Speaking with Catholic News Service, the prince welcomed the pope’s decision to have a rabbi and a Muslim leader accompany him on the three-day visit to Jordan, Israel and the Palestinian territories. Observers believe the gesture underscores the importance the pope attaches to interreligious dialogue.
“Whether Jewish, Christian or Muslim, extremists seem to be doing their best to bring about Armageddon, rather than work toward any form of convivial solution whereby the Holy Land is not only holy in name and description, but also in perspective of the future,” the prince said.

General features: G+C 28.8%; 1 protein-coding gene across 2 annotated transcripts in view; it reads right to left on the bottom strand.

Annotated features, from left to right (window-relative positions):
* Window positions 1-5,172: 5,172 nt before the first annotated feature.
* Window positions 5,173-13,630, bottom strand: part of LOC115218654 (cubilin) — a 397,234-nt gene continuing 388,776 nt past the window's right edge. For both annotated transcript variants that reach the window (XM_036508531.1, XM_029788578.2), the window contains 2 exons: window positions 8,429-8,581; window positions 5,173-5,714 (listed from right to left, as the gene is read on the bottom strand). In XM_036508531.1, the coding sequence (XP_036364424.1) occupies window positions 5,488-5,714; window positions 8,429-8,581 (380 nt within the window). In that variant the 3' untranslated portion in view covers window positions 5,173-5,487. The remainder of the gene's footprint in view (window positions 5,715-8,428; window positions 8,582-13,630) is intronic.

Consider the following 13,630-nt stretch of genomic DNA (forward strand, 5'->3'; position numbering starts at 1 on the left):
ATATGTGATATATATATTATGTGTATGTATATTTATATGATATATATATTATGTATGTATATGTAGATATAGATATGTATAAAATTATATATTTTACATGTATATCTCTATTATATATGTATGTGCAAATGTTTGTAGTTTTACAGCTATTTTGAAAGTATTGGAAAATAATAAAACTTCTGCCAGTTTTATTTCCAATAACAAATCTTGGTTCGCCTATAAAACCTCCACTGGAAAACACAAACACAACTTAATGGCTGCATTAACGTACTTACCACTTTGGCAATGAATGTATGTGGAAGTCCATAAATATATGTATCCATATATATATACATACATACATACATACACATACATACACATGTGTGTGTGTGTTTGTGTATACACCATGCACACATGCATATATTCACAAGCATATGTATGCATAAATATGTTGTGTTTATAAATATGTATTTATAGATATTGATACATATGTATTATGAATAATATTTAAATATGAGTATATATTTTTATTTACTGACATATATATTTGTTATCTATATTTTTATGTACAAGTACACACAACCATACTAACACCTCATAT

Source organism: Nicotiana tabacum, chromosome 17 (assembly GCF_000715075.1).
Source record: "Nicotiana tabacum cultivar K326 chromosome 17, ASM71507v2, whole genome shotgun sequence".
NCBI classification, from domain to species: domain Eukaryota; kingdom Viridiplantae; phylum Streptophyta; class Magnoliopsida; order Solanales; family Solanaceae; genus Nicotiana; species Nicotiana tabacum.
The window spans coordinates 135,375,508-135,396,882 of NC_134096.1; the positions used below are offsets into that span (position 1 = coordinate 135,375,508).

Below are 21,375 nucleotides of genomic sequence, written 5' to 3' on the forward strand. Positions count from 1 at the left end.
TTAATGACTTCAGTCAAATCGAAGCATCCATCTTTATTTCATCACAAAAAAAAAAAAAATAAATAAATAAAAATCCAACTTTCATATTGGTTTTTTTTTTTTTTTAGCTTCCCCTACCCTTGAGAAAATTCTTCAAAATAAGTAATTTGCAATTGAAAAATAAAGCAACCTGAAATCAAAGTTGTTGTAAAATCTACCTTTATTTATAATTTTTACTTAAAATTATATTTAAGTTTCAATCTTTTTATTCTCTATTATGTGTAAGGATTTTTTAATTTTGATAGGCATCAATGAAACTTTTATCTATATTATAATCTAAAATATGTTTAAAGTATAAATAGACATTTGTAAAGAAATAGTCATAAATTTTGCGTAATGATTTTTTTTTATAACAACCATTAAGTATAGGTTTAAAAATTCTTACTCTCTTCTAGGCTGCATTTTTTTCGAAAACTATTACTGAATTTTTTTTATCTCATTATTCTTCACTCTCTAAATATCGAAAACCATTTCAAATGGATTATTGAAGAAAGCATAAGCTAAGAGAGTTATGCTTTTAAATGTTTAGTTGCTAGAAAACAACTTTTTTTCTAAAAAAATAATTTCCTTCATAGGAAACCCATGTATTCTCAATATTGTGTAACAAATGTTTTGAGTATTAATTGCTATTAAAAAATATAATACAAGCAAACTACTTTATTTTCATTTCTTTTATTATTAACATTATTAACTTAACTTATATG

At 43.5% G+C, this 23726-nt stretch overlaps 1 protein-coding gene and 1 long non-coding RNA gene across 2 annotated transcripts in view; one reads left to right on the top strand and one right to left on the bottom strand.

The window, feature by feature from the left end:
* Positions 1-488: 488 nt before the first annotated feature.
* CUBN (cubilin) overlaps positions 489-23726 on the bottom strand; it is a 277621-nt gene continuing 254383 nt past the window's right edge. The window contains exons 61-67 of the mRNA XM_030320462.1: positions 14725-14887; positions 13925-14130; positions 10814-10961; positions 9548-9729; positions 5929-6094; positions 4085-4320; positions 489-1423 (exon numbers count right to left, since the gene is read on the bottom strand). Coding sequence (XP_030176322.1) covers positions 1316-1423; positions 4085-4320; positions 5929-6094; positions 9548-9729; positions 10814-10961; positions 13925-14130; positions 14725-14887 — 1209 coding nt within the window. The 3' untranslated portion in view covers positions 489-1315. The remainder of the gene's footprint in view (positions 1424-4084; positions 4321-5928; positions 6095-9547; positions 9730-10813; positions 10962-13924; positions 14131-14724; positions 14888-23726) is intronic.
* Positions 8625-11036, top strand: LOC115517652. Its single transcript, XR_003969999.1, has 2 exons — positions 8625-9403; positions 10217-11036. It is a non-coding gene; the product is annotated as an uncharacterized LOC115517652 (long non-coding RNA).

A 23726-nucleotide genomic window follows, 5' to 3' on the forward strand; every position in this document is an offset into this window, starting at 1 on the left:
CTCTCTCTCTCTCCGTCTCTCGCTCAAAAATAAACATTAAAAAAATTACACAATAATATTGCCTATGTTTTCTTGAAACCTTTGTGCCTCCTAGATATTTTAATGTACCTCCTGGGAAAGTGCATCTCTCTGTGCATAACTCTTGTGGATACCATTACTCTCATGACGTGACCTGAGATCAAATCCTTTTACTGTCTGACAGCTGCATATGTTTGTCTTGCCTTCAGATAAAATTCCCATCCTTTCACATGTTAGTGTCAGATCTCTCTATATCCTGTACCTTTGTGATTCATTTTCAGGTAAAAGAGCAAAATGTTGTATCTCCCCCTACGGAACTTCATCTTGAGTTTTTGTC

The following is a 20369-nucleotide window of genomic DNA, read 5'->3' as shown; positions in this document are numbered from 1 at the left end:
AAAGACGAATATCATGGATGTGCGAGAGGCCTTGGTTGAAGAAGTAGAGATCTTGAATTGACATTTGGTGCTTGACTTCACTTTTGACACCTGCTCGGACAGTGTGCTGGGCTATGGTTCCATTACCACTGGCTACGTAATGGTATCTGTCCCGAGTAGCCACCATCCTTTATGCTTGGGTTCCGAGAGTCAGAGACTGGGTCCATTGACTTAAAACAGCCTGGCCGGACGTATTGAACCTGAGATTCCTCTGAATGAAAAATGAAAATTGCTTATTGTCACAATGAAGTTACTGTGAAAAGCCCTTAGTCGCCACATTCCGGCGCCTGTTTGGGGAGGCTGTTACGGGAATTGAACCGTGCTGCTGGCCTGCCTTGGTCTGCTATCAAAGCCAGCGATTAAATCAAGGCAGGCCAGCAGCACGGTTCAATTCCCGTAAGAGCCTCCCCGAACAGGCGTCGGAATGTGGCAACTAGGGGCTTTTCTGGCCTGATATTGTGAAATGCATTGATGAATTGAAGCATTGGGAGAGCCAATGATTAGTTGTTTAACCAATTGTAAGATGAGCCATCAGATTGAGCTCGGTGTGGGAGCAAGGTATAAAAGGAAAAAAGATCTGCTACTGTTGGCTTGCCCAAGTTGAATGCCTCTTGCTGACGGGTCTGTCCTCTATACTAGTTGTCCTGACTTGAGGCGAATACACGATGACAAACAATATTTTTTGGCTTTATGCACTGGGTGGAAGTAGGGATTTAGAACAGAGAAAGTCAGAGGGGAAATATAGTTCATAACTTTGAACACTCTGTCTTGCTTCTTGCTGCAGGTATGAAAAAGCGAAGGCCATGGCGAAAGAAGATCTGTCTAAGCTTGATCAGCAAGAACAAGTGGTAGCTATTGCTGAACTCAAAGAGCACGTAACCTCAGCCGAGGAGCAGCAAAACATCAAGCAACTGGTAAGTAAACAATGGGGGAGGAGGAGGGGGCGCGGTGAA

“That’s why His Holiness’ visit accompanied by a Jew and Muslim, I think, is more than just symbolic,” he said in a May 17 interview.
Rabbi Abraham Skorka and Muslim leader Omar Abboud who will be part of the official Vatican delegation, are friends of Pope Francis from his native Argentina. The pope invited them to make the trip with him in order to send what Jesuit Father Federico Lombardi, Vatican spokesman, called, “an extremely strong and explicit signal” about the importance of interreligious dialogue in the Middle East, one of the world’s most troubled and conflict-ridden regions.